Holman W. Jenkins Jr., who writes the Business World column in the Wall Street Journal, is one of the more predictable of pundits there — entirely on the side of business people when it comes to their innate right to do just about anything they please.
Today, however, he channels a common refrain in defending corporate executives in their shameful practice of backdating stock options. In this case, writing about Broadcom’s founder and CEO, Henry Nicholas, he says:
Mr. Nicholas did not benefit from any backdated stock options. He was Broadcom’s largest shareholder, thus had no natural or unnatural interest in overpaying employees with backdated stock options. What’s more, Ernst & Young, the company’s outside auditor, appears to have blessed the accounting in full knowledge that option grant dates had been assigned retrospectively to make sure employee options had the intended value.
As I said in a column last fall in PR Week magazine, this is bull:
Let’s leave aside for the moment the fact that the backdating is flagrant dishonesty when not disclosed to shareholders (and that was the norm). Companies have had to restate billions of dollars in lower earnings to account for their lies.
In cases where executives did not personally have any of their own options backdated, the reasons cited for the backdating are pretty much the same: Everyone did it, because it was necessary to recruit and reward employees, and thereby make the company better, which was good for shareholders.
Well, then, so much for the no-personal-benefit garbage, unless somehow the executives’ interests are independent from what their employees’ interests. They’re not.
If backdating options – a procedure that would be legal, if still somewhat sleazy, if disclosed at the time – was beneficial for the company, it was by definition beneficial for the executives.
“Much of CEOs’ bonus pay is tied to reported earnings,” noted Jesse Fried, a law professor at the University of California, Berkeley, in an op-ed column last year in the San Jose Mercury News. “So is the price at which executives can unload their stock. The firm-wide back-dating of options jacked up earnings, and the amounts involved were not trivial.”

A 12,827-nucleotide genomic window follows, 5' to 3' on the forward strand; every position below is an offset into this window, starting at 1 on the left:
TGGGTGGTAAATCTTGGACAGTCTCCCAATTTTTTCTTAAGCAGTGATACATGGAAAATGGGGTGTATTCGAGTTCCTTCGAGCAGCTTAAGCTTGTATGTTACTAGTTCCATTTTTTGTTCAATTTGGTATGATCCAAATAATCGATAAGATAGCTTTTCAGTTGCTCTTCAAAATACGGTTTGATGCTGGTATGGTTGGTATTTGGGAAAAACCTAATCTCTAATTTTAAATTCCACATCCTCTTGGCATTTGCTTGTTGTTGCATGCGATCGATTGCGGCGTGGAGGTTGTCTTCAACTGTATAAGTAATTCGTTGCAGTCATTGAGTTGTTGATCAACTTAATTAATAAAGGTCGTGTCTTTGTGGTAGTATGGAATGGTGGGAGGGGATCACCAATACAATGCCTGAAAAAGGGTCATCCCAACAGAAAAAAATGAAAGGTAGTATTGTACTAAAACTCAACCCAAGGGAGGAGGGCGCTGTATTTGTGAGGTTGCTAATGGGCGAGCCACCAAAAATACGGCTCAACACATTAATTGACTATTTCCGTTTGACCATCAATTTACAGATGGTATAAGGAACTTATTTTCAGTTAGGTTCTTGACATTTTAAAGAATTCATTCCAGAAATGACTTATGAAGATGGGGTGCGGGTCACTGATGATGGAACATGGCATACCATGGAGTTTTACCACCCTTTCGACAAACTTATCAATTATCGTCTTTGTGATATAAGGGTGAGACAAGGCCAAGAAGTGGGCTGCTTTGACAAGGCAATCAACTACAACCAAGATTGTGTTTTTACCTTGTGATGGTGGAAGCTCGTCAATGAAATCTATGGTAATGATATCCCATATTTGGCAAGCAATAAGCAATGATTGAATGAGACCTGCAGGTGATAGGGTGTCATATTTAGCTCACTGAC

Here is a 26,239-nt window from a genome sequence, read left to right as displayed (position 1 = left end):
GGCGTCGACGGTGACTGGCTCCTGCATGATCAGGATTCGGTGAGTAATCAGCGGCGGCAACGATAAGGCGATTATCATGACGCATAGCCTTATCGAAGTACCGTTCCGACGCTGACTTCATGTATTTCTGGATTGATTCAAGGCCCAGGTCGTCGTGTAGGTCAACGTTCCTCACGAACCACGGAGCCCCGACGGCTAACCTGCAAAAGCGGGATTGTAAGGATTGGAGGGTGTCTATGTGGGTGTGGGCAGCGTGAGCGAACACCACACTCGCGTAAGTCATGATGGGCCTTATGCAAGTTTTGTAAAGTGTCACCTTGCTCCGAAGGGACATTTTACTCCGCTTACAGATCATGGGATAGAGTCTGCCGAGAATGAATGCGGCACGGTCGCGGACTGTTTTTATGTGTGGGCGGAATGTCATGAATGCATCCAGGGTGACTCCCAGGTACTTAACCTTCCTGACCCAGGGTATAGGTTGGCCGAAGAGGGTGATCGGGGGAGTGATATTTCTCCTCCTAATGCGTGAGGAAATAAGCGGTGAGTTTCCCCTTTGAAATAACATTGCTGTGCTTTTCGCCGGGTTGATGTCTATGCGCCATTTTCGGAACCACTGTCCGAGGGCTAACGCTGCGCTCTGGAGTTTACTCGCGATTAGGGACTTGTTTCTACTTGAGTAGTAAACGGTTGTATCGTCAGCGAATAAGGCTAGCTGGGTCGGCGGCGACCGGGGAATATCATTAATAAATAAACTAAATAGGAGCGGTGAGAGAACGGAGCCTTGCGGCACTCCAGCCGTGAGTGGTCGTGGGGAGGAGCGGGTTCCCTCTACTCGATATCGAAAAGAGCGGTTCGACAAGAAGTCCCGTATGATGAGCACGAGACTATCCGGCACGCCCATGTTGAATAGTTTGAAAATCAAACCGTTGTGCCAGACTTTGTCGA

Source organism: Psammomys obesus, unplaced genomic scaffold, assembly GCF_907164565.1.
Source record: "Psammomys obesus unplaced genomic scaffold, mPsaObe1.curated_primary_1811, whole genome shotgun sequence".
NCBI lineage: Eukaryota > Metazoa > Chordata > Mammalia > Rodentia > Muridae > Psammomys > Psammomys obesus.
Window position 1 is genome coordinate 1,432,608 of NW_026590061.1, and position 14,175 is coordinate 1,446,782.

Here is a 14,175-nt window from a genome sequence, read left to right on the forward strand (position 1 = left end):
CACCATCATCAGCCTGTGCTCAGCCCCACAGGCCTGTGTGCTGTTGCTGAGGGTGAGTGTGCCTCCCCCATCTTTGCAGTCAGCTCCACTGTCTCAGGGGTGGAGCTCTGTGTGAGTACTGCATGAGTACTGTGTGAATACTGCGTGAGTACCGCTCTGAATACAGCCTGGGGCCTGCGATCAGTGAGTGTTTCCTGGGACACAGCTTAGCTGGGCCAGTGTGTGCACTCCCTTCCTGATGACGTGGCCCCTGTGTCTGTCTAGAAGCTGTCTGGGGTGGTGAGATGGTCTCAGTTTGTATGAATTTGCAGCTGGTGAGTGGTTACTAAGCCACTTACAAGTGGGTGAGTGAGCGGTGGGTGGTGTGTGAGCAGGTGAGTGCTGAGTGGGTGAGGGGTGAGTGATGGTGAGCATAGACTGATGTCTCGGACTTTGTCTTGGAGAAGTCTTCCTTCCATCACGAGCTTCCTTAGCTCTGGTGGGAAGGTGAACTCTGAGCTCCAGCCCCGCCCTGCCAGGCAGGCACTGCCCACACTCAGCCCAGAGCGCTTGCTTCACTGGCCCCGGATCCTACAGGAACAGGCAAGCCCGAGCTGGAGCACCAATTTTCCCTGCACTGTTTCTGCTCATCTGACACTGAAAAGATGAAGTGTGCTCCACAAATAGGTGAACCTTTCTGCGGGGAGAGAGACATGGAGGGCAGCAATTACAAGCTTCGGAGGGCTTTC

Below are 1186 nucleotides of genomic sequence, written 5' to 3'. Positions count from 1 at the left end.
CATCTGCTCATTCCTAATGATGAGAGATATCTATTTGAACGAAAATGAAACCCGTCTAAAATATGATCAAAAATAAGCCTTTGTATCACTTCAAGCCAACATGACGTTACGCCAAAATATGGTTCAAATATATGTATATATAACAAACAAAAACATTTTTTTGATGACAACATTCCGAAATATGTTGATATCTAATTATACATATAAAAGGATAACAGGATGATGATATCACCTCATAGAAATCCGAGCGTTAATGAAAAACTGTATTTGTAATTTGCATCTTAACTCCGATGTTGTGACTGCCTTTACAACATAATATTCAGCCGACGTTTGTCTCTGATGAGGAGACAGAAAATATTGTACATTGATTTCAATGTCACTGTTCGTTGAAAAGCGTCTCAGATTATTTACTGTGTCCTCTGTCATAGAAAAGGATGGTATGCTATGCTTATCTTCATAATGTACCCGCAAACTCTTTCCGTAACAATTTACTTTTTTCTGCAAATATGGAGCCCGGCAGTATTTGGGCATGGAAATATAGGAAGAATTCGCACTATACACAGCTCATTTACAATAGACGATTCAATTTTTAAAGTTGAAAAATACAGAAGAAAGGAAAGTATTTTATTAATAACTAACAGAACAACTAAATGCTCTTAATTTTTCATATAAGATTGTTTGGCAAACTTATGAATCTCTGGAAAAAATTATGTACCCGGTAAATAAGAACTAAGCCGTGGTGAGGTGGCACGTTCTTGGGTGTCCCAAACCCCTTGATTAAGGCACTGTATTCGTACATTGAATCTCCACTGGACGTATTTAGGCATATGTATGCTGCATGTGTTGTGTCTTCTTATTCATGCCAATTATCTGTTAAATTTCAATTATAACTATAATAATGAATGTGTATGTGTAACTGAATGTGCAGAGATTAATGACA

This has been true since the backdating scandal broke. Why, then, are journalists still being stenographers for the spinners who recite the “didn’t personally benefit” mantra, as if it was the other side of an issue that has two legitimate points of view?
Perhaps the topic is too arcane — but arcane to the Wall Street Journal’s senior business columnist? Right.
Or perhaps it’s just journalistic laziness. Not in this case, either; Jenkins obviously spent some time learning the facts of the situation.
Maybe, as I’d guess in this case, it’s the journalist’s belief that options backdating is simply not a problem. He’s clear enough about that. But he should have the journalistic integrity to acknowledge that Nicholas did indeed benefit from the backdating.
Look, this is simple: If it’s good for your employees, and if your pay depends on their work or you own a substantial part of the company’s stock, it’s also to your benefit. That isn’t rocket science. It’s basic logic. Journalists shouldn’t let executives and their spinners — and Jenkins is clearly one of the latter group — get away with flouting it.